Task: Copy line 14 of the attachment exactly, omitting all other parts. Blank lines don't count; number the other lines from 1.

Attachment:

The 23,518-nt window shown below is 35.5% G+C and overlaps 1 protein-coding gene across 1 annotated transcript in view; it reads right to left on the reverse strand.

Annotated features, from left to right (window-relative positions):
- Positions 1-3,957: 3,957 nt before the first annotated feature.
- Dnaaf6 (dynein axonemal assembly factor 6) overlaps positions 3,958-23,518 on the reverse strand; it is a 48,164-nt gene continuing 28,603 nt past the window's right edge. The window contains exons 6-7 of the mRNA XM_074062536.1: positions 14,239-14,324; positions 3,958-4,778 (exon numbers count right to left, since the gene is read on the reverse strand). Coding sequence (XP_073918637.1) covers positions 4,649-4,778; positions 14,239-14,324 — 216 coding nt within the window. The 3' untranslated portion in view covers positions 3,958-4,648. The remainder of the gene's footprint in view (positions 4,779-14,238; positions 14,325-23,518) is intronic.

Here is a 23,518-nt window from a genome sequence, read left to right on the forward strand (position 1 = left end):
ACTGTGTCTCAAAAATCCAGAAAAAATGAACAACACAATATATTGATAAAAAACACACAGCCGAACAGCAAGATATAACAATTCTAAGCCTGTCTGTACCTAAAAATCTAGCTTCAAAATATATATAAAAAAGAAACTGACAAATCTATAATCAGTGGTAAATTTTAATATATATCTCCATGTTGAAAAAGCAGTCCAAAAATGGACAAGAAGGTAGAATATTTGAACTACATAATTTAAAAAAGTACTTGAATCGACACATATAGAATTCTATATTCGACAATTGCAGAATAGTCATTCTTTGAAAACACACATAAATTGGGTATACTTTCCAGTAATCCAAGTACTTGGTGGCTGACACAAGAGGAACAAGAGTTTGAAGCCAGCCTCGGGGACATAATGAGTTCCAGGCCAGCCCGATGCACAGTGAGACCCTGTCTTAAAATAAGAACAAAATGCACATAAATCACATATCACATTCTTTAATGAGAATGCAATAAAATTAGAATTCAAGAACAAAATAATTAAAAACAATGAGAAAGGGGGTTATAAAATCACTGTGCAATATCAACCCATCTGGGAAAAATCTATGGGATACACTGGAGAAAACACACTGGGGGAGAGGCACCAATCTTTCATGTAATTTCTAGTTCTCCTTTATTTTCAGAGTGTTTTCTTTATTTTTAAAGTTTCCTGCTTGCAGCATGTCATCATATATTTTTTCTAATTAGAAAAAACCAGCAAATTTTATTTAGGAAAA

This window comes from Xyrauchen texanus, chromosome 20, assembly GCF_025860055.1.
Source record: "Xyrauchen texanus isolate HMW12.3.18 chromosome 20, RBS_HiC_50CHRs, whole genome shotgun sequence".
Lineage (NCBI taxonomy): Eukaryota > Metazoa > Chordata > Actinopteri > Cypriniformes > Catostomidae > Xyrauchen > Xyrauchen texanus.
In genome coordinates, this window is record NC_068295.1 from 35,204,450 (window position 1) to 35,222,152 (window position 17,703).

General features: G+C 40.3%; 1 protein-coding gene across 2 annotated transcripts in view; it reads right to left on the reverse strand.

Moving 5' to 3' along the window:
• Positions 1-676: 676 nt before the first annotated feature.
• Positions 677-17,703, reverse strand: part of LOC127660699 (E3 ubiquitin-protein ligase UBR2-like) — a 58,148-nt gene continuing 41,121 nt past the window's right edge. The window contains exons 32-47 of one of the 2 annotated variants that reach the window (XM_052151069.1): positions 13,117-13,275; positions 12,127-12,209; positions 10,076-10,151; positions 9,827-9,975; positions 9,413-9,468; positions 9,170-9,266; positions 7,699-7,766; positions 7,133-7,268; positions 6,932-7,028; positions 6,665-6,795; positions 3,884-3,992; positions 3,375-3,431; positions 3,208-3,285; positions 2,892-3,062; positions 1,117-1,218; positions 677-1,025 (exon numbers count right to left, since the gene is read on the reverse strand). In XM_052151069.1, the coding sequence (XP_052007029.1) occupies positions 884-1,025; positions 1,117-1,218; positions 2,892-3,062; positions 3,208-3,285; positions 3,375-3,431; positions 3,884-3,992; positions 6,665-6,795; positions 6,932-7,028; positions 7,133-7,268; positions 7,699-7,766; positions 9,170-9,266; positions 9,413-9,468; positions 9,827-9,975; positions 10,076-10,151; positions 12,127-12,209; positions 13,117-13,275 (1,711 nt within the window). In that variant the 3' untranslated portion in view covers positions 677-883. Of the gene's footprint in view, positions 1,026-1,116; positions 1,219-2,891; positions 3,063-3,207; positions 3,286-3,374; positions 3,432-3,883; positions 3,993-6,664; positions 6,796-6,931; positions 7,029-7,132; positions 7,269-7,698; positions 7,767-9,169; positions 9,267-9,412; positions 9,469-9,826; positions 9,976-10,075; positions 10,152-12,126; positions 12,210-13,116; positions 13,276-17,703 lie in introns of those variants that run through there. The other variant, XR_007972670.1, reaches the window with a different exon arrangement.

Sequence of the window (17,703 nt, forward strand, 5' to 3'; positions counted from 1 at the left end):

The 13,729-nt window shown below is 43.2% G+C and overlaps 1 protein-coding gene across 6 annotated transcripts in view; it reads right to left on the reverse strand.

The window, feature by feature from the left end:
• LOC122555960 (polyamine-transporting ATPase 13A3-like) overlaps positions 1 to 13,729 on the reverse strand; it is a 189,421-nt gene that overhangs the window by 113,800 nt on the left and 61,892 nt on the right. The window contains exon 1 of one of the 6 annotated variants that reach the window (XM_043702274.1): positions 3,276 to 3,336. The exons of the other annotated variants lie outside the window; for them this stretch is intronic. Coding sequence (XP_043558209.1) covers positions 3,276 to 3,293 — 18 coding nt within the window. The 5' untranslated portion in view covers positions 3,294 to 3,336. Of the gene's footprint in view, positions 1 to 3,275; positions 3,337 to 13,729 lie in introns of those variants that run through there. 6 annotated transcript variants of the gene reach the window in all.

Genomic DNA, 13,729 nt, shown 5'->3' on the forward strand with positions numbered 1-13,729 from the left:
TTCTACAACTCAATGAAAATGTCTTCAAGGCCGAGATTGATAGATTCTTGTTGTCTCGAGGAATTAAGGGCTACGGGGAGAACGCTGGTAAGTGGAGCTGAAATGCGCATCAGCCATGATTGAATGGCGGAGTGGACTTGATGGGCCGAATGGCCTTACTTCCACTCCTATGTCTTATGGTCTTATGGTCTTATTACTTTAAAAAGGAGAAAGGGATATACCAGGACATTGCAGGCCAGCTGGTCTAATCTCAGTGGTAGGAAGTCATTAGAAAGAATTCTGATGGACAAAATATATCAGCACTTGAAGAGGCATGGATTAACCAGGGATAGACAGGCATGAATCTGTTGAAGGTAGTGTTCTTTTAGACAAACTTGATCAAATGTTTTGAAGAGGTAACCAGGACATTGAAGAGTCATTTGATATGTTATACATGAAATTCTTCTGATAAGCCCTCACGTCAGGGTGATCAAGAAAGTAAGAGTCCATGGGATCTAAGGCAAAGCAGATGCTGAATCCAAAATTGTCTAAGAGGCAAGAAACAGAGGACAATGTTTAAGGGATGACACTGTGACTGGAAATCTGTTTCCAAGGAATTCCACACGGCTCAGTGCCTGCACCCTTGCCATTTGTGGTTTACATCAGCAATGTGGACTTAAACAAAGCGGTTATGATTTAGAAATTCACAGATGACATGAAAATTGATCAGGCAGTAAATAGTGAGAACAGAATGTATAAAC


• Positions 677-17,703, reverse strand: part of LOC127660699 (E3 ubiquitin-protein ligase UBR2-like) — a 58,148-nt gene continuing 41,121 nt past the window's right edge. The window contains exons 32-47 of one of the 2 annotated variants that reach the window (XM_052151069.1): positions 13,117-13,275; positions 12,127-12,209; positions 10,076-10,151; positions 9,827-9,975; positions 9,413-9,468; positions 9,170-9,266; positions 7,699-7,766; positions 7,133-7,268; positions 6,932-7,028; positions 6,665-6,795; positions 3,884-3,992; positions 3,375-3,431; positions 3,208-3,285; positions 2,892-3,062; positions 1,117-1,218; positions 677-1,025 (exon numbers count right to left, since the gene is read on the reverse strand). In XM_052151069.1, the coding sequence (XP_052007029.1) occupies positions 884-1,025; positions 1,117-1,218; positions 2,892-3,062; positions 3,208-3,285; positions 3,375-3,431; positions 3,884-3,992; positions 6,665-6,795; positions 6,932-7,028; positions 7,133-7,268; positions 7,699-7,766; positions 9,170-9,266; positions 9,413-9,468; positions 9,827-9,975; positions 10,076-10,151; positions 12,127-12,209; positions 13,117-13,275 (1,711 nt within the window). In that variant the 3' untranslated portion in view covers positions 677-883. Of the gene's footprint in view, positions 1,026-1,116; positions 1,219-2,891; positions 3,063-3,207; positions 3,286-3,374; positions 3,432-3,883; positions 3,993-6,664; positions 6,796-6,931; positions 7,029-7,132; positions 7,269-7,698; positions 7,767-9,169; positions 9,267-9,412; positions 9,469-9,826; positions 9,976-10,075; positions 10,152-12,126; positions 12,210-13,116; positions 13,276-17,703 lie in introns of those variants that run through there. The other variant, XR_007972670.1, reaches the window with a different exon arrangement.